The Oscars has long come under fire for its lack of diversity with only one black actor receiving a nomination for the 2020 awards.

The initiatives will go into effect with films released in the year 2024, which will be recognised at the 96th Oscars in 2025.

Films vying for Best Picture in 2022 and 2023 will be required to fill out a confidential Academy Inclusion Standards form, though meeting inclusion thresholds will not be required for Best Picture eligibility until 2024.  

Soon after: After her win, the star went on to get slaughtered by critics for appearing in the badly-received superhero film Catwoman in 2004 (pictured)

Soon after: After her win, the star went on to get slaughtered by critics for appearing in the badly-received superhero film Catwoman in 2004 (pictured) 

The guidelines were developed by Academy governors DeVon Franklin and Jim Gianopulos, who lead a task force to develop the standards.

The standards were inspired by British Film Institute (BFI) Diversity Standards, which determine funding for some films in the UK and eligibility in some categories of the British Academy of Film and Television (BAFTA) Awards. 

‘The aperture must widen to reflect our diverse global population in both the creation of motion pictures and in the audiences who connect with them,’ said Academy President David Rubin and Academy CEO Dawn Hudson in a statement. 

Another milestone: However, Berry defended her choice during the interview and said she wanted to open another door for black women to play superhero roles (pictured as Catwoman)

Another milestone: However, Berry defended her choice during the interview and said she wanted to open another door for black women to play superhero roles (pictured as Catwoman) 

‘The Academy is committed to playing a vital role in helping make this a reality,’ they continued.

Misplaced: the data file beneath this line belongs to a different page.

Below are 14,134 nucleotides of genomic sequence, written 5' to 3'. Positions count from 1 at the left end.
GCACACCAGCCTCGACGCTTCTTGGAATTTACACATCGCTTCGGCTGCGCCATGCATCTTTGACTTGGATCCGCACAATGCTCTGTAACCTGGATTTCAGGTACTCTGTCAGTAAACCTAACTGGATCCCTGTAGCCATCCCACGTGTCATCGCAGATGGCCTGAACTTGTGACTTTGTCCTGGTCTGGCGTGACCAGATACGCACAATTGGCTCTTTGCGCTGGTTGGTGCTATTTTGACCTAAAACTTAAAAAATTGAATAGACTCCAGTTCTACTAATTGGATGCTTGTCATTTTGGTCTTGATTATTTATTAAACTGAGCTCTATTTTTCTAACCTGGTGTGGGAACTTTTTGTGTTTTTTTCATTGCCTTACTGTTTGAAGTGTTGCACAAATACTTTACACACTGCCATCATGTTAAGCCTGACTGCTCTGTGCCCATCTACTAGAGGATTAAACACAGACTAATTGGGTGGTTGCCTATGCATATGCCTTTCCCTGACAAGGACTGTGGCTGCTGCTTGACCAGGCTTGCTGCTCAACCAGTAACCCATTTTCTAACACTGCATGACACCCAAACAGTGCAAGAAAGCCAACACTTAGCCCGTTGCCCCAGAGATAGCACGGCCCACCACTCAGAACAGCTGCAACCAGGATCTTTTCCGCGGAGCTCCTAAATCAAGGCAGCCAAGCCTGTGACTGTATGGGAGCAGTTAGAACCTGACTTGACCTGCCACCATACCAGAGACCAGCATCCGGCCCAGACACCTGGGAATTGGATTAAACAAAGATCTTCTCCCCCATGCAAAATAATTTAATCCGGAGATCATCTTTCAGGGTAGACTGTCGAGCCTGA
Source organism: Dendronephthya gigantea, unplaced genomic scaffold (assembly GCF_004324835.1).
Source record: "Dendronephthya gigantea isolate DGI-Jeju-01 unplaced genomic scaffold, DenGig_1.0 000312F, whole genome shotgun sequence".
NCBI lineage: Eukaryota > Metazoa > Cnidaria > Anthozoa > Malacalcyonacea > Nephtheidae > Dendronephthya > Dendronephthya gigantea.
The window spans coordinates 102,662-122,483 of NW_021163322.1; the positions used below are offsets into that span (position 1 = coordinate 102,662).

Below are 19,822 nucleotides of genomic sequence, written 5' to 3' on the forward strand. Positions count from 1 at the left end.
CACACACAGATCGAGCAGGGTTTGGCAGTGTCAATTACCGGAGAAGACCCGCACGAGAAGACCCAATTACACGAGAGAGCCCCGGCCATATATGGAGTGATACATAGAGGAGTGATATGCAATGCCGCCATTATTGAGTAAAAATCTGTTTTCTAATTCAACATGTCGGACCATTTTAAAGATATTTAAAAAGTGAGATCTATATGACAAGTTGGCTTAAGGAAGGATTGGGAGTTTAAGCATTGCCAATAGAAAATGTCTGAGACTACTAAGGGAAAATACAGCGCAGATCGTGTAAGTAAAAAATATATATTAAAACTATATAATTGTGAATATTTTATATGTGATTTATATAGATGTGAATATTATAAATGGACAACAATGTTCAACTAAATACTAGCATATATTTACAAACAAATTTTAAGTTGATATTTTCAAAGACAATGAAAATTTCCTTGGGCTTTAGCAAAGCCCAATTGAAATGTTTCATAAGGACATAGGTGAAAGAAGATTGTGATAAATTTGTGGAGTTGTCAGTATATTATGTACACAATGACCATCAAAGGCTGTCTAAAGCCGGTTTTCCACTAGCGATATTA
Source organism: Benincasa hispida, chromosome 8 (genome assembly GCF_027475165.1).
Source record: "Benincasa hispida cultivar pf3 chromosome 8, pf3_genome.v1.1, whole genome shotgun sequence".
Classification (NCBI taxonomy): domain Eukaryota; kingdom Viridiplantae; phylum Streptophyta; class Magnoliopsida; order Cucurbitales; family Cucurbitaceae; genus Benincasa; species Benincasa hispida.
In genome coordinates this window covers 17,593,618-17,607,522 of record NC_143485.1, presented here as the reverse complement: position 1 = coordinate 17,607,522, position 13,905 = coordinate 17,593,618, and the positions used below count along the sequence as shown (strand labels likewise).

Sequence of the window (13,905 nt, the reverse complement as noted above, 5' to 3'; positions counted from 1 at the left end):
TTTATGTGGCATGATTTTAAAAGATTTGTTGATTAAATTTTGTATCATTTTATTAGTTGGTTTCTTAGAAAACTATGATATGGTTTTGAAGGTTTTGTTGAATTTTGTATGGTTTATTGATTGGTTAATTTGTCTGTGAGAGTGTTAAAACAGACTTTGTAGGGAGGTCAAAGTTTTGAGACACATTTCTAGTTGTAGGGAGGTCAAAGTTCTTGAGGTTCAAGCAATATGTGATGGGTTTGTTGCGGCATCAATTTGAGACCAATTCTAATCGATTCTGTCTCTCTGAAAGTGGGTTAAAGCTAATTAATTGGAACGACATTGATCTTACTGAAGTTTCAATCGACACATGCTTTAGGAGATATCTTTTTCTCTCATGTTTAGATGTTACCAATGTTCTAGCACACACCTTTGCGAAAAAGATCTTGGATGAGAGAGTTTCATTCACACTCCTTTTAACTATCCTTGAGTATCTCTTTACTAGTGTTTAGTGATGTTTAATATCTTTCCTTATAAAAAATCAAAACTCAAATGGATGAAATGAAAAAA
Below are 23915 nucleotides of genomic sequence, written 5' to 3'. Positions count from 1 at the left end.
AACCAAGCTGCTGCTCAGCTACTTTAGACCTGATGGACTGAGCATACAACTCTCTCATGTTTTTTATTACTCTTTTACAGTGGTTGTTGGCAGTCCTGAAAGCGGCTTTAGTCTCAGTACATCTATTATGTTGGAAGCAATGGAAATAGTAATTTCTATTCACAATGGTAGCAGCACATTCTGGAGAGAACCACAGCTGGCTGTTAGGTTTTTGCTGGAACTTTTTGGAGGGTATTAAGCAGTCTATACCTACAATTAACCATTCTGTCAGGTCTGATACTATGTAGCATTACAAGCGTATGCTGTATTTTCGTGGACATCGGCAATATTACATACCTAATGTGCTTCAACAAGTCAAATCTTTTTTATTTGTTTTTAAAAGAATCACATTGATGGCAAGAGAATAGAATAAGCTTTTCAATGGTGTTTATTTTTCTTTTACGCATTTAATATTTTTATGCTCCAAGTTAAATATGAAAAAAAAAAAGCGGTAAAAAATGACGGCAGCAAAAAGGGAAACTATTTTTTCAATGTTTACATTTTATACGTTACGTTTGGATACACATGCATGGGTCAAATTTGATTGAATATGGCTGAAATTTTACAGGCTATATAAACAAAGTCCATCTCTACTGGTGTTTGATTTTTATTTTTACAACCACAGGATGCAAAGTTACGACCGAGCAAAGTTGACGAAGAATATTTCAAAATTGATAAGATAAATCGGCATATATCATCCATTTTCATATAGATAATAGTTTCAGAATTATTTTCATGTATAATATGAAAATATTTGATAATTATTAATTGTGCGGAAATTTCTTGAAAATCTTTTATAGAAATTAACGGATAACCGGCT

‘We believe these inclusion standards will be a catalyst for long-lasting, essential change in our industry,’ the statement concluded. 

The new requirements come after months of anti-racism protests in the US and years of pressure from activists who have called for a boycott of the glitzy event. 

Diversity: The star's interview comes after the Academy Awards announced that movies will have to meet new diversity and inclusion standards to be eligible to win in the Best Picture category from 2024

Diversity: The star’s interview comes after the Academy Awards announced that movies will have to meet new diversity and inclusion standards to be eligible to win in the Best Picture category from 2024 

Actress Kirstie Alley launched an angry Twitter rant after the news was announced, claiming they were akin to ‘telling Picasso what had to be in his f***ing paintings’.

Other critics accused ‘Woke Hollywood’ bosses of turning the Oscars into a ‘weapon against anyone who disagreed with their politics’.  

While others admired the sentiment behind the Academy’s move but disagreed with the method.  

 

Anger: Actress Kirstie Alley launched an angry Twitter rant after the news was announced, claiming they were akin to 'telling Picasso what had to be in his f***ing paintings'

Anger: Actress Kirstie Alley launched an angry Twitter rant after the news was announced, claiming they were akin to ‘telling Picasso what had to be in his f***ing paintings’  

Hollywood’s new diversity rules explained 

To be eligible for Best Picture, films must meet any TWO of the following FOUR criteria. 

1. ON-SCREEN REPRESENTATION

This standard can be met by fulfilling any ONE of these:

– Lead actor or significant supporting actor from an ethnic minority group

– At least 30 per cent of smaller roles are played by women, LGBT people, disabled people or ethnic minorities 

–  The main storyline is centered on an under-represented group

2. CREATIVE LEADERSHIP

This standard can be met by fulfilling any ONE of these: 

– At least two senior creative posts, such as casting director, make-up artist or producer, are from an under-represented group including women

– At least six smaller roles in the crew are filled by ethnic minorities

– At least 30 per cent of the film’s total crew is from an under-represented group 

3. INDUSTRY ACCESS

This standard can be met by fulfilling BOTH of these: 

– Studios and distributors must have paid interns or apprentices who are women or come from minority groups

– Training opportunities must be offered to under-represented groups in production, distribution and financing

4. AUDIENCE DEVELOPMENT 

This standard can be met by fulfilling this ONE requirement:

– Multiple senior executives in publicity, marketing and distribution are women or minority groups 

Awards other than Best Picture will continue with their previous eligibility requirements. 

The rules will take effect from the 96th Academy Awards in 2025.